The turn to winter traditionally has us thinking back over the year that was. Here in the DTN/Progressive Farmer newsroom, we're also prone to look back on the accomplishments, the challenges, and the things that didn't turn out as planned. In that vein, we again asked our reporters and editors to look back at some of their favorite stories from 2022. The pieces range from hard-hitting investigative journalism, to heart-tugging stories of loss, to the fun discoveries that can be found on farmsteads and small towns. We hope you enjoy our writers' favorites, with today's story by Jason Jenkins.
JEFFERSON CITY, Mo. (DTN) -- Curiosity might have killed the cat, but it's the lifeblood of a journalist. At its core, this job is all about being curious and asking questions. Sometimes, those questions provide the answers that tell the whole story for readers. Other times, they only lead to more questions.
That's where I found myself back in September. Brand new to the DTN/Progressive Farmer team, I hadn't yet filed my first story when my colleague, DTN/Progressive Farmer Crops Technology Editor Pam Smith, forwarded a blog post to me and a few others.
"Whoa. This is the first I've heard about off-color Enlist and that there may be segregation by trait at harvest," she wrote. "Anyone else picking up on this?"
The blog post came from agronomists Shawn Conley at the University of Wisconsin and Seth Naeve at the University of Minnesota. It described the issue of seed coat discoloration that was being observed in some Enlist E3 soybean varieties, causing those beans to not make grade as U.S. No. 1 or U.S. No. 2 yellow soybean, potentially affecting their marketability and value at export. (You can read their post here: https://blog-crop-news.extension.umn.edu/…)
In my previous professional role, I worked regularly with both soybean organizations and soybean farmers. I'd even written about the nuances of soybean grading before. However, this developing issue with "Soybeans of Other Colors," otherwise known as "SBOC," was news to me. It piqued my journalistic curiosity, and I jumped on the story, asking those pesky questions to anyone who'd answer the phone.
After visiting with the agronomists who wrote the initial blog, I interviewed a grain grader, a grain trader, an agribusiness association executive, a soybean grower association and a representative of Corteva Agriscience. One trade association declined a request for an interview. (Sometimes, what's not said speaks louder than the answers you actually do get.) In this case, it quickly became clear: While everyone acknowledged the issue, there wasn't much that could be done to solve it in September with a new crop nearing harvest.
When my initial story went online (you can read it here: https://www.dtnpf.com/…), DTN was the first major agricultural news outlet to tell the story. While I enjoy all forms of writing, this was the first honest-to-goodness news story I had written in a long time. There's a little thrill that comes with breaking a story, and needless to say, it felt really good to stretch my journalistic muscles.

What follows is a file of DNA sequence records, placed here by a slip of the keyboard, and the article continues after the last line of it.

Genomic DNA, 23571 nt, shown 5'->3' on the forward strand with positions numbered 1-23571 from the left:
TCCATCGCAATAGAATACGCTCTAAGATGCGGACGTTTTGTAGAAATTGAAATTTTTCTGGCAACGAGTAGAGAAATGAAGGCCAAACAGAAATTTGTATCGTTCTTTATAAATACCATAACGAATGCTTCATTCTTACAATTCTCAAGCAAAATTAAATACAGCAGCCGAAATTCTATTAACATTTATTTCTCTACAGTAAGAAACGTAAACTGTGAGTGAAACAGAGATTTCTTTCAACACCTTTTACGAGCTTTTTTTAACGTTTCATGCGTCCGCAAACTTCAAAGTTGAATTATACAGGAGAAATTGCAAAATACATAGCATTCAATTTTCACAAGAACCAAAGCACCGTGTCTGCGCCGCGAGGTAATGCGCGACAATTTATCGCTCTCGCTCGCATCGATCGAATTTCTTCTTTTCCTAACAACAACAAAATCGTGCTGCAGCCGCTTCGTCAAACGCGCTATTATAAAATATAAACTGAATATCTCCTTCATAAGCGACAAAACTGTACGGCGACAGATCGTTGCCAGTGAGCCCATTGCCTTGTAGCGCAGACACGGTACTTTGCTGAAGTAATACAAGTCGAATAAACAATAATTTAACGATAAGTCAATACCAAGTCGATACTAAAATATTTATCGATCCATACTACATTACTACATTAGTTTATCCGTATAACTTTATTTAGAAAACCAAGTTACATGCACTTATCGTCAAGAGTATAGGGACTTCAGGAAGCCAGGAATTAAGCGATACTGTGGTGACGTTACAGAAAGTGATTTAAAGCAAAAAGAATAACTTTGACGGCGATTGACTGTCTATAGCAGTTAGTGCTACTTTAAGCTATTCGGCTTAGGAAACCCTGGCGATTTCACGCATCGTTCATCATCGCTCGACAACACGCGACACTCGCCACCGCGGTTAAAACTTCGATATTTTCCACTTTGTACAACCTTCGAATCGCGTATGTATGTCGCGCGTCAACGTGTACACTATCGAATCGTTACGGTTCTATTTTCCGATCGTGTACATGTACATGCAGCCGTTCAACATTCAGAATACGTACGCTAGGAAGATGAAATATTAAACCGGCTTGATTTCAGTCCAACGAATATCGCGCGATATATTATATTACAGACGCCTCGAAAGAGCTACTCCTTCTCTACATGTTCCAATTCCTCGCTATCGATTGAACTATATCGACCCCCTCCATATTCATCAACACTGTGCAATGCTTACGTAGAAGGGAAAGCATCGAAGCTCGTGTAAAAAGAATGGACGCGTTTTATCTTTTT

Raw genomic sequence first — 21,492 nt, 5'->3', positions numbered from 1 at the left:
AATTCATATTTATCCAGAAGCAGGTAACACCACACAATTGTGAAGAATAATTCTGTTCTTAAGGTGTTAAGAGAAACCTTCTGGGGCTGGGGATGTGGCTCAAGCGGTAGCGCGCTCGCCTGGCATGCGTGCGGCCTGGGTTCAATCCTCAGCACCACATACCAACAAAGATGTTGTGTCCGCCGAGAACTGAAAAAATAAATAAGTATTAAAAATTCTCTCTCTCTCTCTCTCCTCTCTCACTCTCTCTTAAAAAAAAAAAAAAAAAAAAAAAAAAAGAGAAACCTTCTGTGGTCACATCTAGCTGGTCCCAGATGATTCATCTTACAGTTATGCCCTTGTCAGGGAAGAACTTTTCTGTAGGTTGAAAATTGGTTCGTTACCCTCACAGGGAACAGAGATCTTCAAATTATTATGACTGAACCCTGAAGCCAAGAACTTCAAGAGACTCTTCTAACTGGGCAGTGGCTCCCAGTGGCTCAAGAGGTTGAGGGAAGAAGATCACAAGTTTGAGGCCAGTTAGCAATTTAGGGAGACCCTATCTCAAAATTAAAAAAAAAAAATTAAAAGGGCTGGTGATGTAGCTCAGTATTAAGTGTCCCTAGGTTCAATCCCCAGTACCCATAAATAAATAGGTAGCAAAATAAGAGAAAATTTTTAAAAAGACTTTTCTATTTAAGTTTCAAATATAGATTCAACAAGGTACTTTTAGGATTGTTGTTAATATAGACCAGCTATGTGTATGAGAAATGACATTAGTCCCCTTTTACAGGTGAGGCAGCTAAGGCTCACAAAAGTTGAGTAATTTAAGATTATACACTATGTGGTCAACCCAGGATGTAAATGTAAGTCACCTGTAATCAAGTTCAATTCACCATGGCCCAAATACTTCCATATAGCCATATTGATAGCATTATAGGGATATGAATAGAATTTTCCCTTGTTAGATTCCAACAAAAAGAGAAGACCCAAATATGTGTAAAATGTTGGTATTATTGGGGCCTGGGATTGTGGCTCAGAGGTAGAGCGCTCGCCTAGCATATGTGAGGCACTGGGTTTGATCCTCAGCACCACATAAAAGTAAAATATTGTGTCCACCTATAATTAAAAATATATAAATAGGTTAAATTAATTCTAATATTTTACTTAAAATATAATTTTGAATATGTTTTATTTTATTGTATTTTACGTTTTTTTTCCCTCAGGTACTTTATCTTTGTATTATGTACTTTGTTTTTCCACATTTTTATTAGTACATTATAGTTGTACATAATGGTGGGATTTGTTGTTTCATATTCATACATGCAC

As fall continued and the 2022 soybean crop was harvested, I kept asking questions about SBOC. If the issue existed, I wanted to see it firsthand. But my attempts were thwarted, both on the farm and by grain inspectors. It didn't surprise me that folks were quiet as church mice about these off-color beans -- no one wants to draw attention to a problem, especially when it's one they might get docked for at the elevator.
Then, in early November, the first potential "solution" to the problem came in the form of an announcement from USDA, which said the Federal Grain and Inspection Service (FGIS) would publish a proposed rule seeking public comment on a proposal that could lead to the elimination of SBOC as a grading factor for determining soybean quality.
I reported on the announcement the same day (read more here: https://www.dtnpf.com/…), but after filing that story, I still had one unanswered question nagging at me.
Though I don't own a beige raincoat or smoke cigars, I felt like Lt. Frank Columbo from the classic TV crime drama. After interviewing a suspect, Columbo would often begin to leave a room only to return with his famous catchphrase, "Just one more thing," then proceed to ask a critical question.
My "just one more thing" question was, "Why is color part of the grading standards for U.S. soybeans to begin with?" Looking for the answer took me all the way back to the very beginning of commercial soybean production in the United States.
While I previously had learned that wild soy wasn't yellow, I had no idea how varied soybean color was in the early 20th century. Turns out, not a lot of people today do either. When the first standards were set in 1925, that variation required five separate color classes -- a far cry from the homogeneous sea of yellow beans we have today.
It led me to the conclusion that the yellow color is most certainly a defining characteristic for the highest-quality U.S. soybeans, an opinion I was able to share in this blog post: https://www.dtnpf.com/…. This piece afforded me an opportunity to write in yet another style, one that I'd rarely attempted before. I thoroughly enjoyed the experience and hope for similar ones in the future.
As the new kid on the block at DTN, covering the SBOC issue was my favorite story in 2022. While it's too soon to know what, if any, changes will be proposed for soybean grading standards, it's certainly a story I'm keeping my eye on in 2023.
Jason Jenkins can be reached at firstname.lastname@example.org
Follow him on Twitter @JasonJenkinsDTN
(c) Copyright 2023 DTN, LLC. All rights reserved.